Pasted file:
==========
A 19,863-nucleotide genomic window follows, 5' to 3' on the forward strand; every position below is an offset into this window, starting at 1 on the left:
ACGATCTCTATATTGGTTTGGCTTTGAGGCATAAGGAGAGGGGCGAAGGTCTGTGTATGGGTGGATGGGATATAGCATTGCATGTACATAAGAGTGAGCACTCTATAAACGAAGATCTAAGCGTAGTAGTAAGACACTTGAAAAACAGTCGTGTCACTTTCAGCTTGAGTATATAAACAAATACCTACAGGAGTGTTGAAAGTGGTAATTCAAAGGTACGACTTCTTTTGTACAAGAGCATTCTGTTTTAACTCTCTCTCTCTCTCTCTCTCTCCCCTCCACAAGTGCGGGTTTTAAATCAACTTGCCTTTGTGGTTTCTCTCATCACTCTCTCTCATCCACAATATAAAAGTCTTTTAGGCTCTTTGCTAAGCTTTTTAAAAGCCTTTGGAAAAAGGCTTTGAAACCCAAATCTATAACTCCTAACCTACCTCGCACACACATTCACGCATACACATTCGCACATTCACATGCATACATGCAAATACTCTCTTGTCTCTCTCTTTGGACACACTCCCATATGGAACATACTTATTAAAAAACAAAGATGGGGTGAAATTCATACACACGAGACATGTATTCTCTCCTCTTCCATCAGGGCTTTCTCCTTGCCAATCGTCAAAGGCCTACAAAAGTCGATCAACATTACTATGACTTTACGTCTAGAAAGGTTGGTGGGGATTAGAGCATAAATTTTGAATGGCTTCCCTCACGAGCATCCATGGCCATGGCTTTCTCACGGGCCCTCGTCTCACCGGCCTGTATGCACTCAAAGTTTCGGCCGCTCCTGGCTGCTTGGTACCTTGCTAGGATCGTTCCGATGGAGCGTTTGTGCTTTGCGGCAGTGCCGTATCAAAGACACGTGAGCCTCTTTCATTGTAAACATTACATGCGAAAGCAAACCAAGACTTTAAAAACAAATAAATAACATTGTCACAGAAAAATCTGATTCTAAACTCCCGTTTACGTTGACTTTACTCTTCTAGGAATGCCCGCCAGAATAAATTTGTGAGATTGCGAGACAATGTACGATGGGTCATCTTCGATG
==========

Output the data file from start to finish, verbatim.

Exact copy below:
A 19,863-nucleotide genomic window follows, 5' to 3' on the forward strand; every position below is an offset into this window, starting at 1 on the left:
ACGATCTCTATATTGGTTTGGCTTTGAGGCATAAGGAGAGGGGCGAAGGTCTGTGTATGGGTGGATGGGATATAGCATTGCATGTACATAAGAGTGAGCACTCTATAAACGAAGATCTAAGCGTAGTAGTAAGACACTTGAAAAACAGTCGTGTCACTTTCAGCTTGAGTATATAAACAAATACCTACAGGAGTGTTGAAAGTGGTAATTCAAAGGTACGACTTCTTTTGTACAAGAGCATTCTGTTTTAACTCTCTCTCTCTCTCTCTCTCTCCCCTCCACAAGTGCGGGTTTTAAATCAACTTGCCTTTGTGGTTTCTCTCATCACTCTCTCTCATCCACAATATAAAAGTCTTTTAGGCTCTTTGCTAAGCTTTTTAAAAGCCTTTGGAAAAAGGCTTTGAAACCCAAATCTATAACTCCTAACCTACCTCGCACACACATTCACGCATACACATTCGCACATTCACATGCATACATGCAAATACTCTCTTGTCTCTCTCTTTGGACACACTCCCATATGGAACATACTTATTAAAAAACAAAGATGGGGTGAAATTCATACACACGAGACATGTATTCTCTCCTCTTCCATCAGGGCTTTCTCCTTGCCAATCGTCAAAGGCCTACAAAAGTCGATCAACATTACTATGACTTTACGTCTAGAAAGGTTGGTGGGGATTAGAGCATAAATTTTGAATGGCTTCCCTCACGAGCATCCATGGCCATGGCTTTCTCACGGGCCCTCGTCTCACCGGCCTGTATGCACTCAAAGTTTCGGCCGCTCCTGGCTGCTTGGTACCTTGCTAGGATCGTTCCGATGGAGCGTTTGTGCTTTGCGGCAGTGCCGTATCAAAGACACGTGAGCCTCTTTCATTGTAAACATTACATGCGAAAGCAAACCAAGACTTTAAAAACAAATAAATAACATTGTCACAGAAAAATCTGATTCTAAACTCCCGTTTACGTTGACTTTACTCTTCTAGGAATGCCCGCCAGAATAAATTTGTGAGATTGCGAGACAATGTACGATGGGTCATCTTCGATG